In the lower Valley, Springfield College has Zipcars, and Western New England State University will have them soon. So does the city of Holyoke. Marcos Marrero, Holyoke’s director of planning and economic development, told the Advocate that he did not have figures on the use of the Zipcars, but he “notices the cars are being used.”
It was for economic reasons that the Zipcar program appealed to his office, Marrero said. “The Office of Planning and Economic Development had had a vehicle lease for many years,” he explained. “We have since given up the lease. We did the math. For the first year, the [Zipcar] membership is free for city employees, so we’ve set up a city account with Zipcar so the employees that would have been driving the leased car can now drive a Zipcar. Now we’re hoping to save money and do the city’s business in a better way. One is a Toyota Prius and one is a Ford Fiesta. They just seem like a win-win all the way around. Those models have better gas mileage.
“We’re always looking at ways to be efficient with taxpayer dollars,” Marrero added. “We become, in a way, an anchor tenant for a new business, and maybe they’ll do well and put in another car.”
To the north, in Franklin County and beyond, Zipcar is not yet a happening thing. “We actually explored it,” said Elizabeth Giannini, senior transportation planner for the Franklin Regional Council of Governments. “Greenfield was sort of the obvious place to look at. But we didn’t even meet the minimum for the population density they require, even with Greenfield Community College there. So we just didn’t really pursue it further.”
Patrick Morland, interim town manager in Brattleboro, told the Advocate, “It’s not even on the radar. We just haven’t heard any calls for it from the community.”
Zipcar and other car sharing programs would appear to be anathema to car manufacturers, because they offer an alternative to car ownership. In February, Forbes magazine quoted a study by Alix Partners, a multinational business advisory firm, that estimated that over the past 10 years, car sharing programs have cut sales of new cars by 500,000. Every new car that’s drafted into a car sharing program equals 32 automobiles not purchased by individual consumers, the analysts said.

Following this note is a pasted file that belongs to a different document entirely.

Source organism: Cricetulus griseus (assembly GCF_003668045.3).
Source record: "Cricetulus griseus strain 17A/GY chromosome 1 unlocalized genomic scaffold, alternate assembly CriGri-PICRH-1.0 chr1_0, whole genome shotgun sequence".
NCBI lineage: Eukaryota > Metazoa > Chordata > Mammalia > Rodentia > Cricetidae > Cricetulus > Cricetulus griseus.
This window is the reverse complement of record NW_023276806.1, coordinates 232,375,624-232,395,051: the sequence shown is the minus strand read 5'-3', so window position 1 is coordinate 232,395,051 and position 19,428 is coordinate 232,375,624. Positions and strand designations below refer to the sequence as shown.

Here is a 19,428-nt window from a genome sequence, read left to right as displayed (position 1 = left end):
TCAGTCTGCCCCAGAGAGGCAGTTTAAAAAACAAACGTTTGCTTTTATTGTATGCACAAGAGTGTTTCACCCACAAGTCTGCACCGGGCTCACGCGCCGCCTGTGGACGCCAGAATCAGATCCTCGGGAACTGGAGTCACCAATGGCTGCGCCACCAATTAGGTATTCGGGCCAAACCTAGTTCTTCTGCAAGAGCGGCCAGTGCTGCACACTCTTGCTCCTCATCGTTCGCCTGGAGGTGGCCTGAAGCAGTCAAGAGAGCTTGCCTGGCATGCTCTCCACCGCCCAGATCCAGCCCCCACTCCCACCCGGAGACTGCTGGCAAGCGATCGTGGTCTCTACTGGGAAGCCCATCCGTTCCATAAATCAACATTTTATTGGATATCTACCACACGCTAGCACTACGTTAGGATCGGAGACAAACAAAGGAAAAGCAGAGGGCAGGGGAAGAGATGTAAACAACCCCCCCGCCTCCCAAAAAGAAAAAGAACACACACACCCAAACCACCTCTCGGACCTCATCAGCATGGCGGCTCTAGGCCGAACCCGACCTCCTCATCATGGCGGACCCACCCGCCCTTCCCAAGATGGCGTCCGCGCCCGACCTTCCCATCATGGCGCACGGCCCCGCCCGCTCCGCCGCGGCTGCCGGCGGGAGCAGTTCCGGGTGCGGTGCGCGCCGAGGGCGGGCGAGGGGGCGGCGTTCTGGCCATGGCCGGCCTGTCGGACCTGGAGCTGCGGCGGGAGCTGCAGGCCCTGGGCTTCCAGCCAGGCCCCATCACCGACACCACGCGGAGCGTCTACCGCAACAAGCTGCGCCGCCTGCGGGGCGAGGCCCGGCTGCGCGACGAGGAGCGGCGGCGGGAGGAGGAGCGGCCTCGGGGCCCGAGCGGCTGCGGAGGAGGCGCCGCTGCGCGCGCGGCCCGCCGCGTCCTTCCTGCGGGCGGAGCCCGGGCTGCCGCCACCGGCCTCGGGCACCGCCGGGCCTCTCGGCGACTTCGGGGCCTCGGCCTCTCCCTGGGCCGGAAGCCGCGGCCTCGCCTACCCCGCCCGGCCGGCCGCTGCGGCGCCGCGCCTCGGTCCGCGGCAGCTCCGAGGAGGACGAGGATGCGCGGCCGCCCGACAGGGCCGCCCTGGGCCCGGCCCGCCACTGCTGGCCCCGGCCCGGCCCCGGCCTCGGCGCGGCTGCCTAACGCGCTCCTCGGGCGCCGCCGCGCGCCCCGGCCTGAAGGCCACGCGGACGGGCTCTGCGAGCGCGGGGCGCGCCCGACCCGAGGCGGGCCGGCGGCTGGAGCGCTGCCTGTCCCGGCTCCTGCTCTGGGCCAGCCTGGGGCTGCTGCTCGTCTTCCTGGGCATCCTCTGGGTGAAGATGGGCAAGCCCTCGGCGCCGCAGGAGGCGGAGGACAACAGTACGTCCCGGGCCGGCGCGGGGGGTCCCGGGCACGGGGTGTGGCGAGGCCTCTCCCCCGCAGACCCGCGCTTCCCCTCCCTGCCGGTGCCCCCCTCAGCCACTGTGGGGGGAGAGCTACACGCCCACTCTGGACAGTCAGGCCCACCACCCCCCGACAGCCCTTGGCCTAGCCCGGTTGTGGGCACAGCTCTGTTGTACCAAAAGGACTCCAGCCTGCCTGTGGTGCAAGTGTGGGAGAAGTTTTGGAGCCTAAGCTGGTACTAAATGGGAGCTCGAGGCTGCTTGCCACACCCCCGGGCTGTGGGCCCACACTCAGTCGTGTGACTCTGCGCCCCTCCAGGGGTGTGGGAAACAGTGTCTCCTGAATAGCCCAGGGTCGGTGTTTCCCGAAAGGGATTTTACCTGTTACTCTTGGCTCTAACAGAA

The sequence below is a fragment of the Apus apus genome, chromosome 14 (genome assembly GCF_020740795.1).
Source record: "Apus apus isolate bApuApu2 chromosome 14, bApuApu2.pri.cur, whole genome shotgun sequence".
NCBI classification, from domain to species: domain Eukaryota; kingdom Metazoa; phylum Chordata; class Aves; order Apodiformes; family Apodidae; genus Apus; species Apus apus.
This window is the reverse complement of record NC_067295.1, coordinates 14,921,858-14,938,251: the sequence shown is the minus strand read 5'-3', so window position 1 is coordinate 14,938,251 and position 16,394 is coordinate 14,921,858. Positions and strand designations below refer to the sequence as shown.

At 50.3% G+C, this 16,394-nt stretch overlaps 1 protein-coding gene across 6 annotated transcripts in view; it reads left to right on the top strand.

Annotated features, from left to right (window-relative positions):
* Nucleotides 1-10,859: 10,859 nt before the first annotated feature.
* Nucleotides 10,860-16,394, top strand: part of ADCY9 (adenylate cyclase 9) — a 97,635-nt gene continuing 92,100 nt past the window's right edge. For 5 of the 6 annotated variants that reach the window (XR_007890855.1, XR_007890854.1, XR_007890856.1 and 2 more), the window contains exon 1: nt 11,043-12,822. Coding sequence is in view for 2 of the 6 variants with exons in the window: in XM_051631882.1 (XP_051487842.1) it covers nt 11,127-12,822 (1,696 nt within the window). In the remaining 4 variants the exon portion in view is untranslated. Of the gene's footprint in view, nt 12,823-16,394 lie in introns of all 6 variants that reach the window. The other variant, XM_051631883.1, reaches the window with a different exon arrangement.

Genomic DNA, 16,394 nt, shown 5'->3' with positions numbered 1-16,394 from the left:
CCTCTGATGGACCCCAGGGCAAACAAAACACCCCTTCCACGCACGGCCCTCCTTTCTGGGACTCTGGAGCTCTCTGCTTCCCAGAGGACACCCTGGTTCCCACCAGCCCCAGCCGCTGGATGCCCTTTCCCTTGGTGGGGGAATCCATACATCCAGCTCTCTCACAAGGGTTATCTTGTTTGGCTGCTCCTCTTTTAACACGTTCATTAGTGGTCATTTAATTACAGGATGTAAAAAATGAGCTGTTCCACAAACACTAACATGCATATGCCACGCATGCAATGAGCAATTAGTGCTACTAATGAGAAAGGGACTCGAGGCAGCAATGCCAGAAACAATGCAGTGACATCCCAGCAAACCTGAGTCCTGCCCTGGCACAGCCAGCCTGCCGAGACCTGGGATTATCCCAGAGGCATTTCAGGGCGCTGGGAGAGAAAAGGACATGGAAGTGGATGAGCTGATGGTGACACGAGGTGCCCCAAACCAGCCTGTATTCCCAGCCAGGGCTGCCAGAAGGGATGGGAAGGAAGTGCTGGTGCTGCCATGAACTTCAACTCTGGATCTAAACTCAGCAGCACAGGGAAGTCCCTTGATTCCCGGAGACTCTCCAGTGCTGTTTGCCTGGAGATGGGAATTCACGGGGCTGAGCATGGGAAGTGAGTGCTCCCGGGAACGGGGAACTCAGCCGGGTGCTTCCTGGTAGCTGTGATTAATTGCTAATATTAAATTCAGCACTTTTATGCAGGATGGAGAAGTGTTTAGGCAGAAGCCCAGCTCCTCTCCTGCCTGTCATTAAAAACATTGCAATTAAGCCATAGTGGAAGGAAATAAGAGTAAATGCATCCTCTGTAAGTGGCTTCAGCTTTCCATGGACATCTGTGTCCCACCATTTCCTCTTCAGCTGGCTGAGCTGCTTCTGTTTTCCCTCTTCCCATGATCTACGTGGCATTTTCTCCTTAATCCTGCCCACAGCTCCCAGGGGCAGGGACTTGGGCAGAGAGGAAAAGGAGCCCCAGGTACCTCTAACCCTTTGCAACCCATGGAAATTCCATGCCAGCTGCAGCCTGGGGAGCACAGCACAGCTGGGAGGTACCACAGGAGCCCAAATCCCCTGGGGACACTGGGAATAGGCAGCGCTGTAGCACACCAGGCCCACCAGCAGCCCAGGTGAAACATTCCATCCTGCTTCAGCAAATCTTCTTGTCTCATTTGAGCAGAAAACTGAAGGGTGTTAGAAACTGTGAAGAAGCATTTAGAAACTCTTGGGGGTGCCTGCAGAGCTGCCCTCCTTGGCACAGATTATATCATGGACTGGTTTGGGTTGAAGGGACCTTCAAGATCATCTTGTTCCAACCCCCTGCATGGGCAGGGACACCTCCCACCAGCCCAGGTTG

But at least one automaker, Ford, decided a few years ago to join what it couldn’t lick, and went in in a big way for cooperation with Zipcar. Ford provided Zipcar with 1,000 Focus sedans and Escape SUVs and financed thousands of discounts on Zipcar memberships and driving hours for students. The reason, the company said, was to get the young people to try a Ford product that they might buy later on. Ford did well to read the handwriting on the wall: by next year, according to Avis, which bought Zipcar in 2013, Zipcar will have a million members in the U.S. and abroad.
To judge by the results of the program at UMass, at least, Zipcars appear to be in the Valley to stay. “They’re really being utilized,” said Hendry. “Zipcar is very pleased with the level of usage on campus here. A lot more of the young millennials don’t have cars and are getting around in more sustainable ways.” Zipcar wants college students to become accustomed to the program, he added, because the company believes that if it recruits students from large urban areas like Boston and New York as customers, they will use Zipcars when they go back to their home cities.
Not that Zipcar neglects other age groups; early in August, it partnered with the AARP to offer discounted memberships for seniors.•